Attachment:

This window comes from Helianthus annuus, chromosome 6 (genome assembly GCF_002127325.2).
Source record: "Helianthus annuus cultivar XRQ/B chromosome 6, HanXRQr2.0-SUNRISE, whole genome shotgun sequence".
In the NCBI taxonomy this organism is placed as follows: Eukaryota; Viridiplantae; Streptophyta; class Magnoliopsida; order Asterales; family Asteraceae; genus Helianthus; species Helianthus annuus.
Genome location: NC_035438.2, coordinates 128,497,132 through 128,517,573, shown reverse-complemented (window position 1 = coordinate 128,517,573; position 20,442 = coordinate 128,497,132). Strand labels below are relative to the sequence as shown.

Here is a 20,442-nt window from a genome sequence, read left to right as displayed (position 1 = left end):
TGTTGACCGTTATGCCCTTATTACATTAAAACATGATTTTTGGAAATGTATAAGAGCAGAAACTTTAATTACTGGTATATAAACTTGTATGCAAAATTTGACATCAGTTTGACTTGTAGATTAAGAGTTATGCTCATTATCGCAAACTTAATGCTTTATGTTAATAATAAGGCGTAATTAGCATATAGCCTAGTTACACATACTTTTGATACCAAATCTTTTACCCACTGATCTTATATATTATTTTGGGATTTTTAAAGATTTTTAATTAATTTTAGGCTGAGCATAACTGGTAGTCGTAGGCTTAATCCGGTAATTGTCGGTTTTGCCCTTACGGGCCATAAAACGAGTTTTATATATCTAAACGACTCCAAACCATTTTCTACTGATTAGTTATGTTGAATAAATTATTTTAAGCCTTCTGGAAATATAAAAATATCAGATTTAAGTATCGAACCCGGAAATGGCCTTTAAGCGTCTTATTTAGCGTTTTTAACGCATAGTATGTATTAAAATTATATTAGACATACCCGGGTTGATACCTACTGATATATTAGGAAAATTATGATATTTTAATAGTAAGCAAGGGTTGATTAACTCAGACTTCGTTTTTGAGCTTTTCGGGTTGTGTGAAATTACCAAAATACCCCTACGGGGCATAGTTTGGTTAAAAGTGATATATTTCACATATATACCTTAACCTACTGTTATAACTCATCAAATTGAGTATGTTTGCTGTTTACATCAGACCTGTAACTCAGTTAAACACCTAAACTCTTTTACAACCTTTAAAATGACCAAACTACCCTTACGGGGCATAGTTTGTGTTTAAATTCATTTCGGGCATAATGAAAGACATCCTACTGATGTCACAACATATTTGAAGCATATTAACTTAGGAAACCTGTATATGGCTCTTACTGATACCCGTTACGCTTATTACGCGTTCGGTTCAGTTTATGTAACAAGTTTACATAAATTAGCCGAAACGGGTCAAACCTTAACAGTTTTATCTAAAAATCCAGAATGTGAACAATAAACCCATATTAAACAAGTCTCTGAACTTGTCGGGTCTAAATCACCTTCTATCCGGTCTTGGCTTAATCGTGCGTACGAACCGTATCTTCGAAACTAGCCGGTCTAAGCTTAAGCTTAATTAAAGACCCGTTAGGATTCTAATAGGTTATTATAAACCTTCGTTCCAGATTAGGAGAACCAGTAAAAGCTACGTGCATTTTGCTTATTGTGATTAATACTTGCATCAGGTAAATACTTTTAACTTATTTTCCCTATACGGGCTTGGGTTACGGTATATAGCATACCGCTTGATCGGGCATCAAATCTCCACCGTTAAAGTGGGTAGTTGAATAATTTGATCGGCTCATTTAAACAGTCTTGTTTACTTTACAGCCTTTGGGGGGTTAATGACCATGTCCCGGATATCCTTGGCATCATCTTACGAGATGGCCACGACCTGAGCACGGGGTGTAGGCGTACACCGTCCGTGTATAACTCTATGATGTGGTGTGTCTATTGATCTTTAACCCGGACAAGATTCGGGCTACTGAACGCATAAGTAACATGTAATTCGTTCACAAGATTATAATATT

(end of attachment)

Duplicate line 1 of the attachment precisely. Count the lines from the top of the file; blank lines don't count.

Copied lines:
This window comes from Helianthus annuus, chromosome 6 (genome assembly GCF_002127325.2).